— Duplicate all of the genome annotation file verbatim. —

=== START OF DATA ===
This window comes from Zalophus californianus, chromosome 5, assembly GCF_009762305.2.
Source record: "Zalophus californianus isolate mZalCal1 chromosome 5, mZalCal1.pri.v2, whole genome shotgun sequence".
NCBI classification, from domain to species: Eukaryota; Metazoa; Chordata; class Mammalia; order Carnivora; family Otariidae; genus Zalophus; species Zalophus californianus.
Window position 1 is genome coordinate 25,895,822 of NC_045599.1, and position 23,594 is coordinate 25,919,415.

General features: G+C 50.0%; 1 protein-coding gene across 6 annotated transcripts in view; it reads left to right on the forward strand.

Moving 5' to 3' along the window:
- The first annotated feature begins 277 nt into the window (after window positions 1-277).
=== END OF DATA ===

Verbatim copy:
This window comes from Zalophus californianus, chromosome 5, assembly GCF_009762305.2.
Source record: "Zalophus californianus isolate mZalCal1 chromosome 5, mZalCal1.pri.v2, whole genome shotgun sequence".
NCBI classification, from domain to species: Eukaryota; Metazoa; Chordata; class Mammalia; order Carnivora; family Otariidae; genus Zalophus; species Zalophus californianus.
Window position 1 is genome coordinate 25,895,822 of NC_045599.1, and position 23,594 is coordinate 25,919,415.

General features: G+C 50.0%; 1 protein-coding gene across 6 annotated transcripts in view; it reads left to right on the forward strand.

Moving 5' to 3' along the window:
- The first annotated feature begins 277 nt into the window (after window positions 1-277).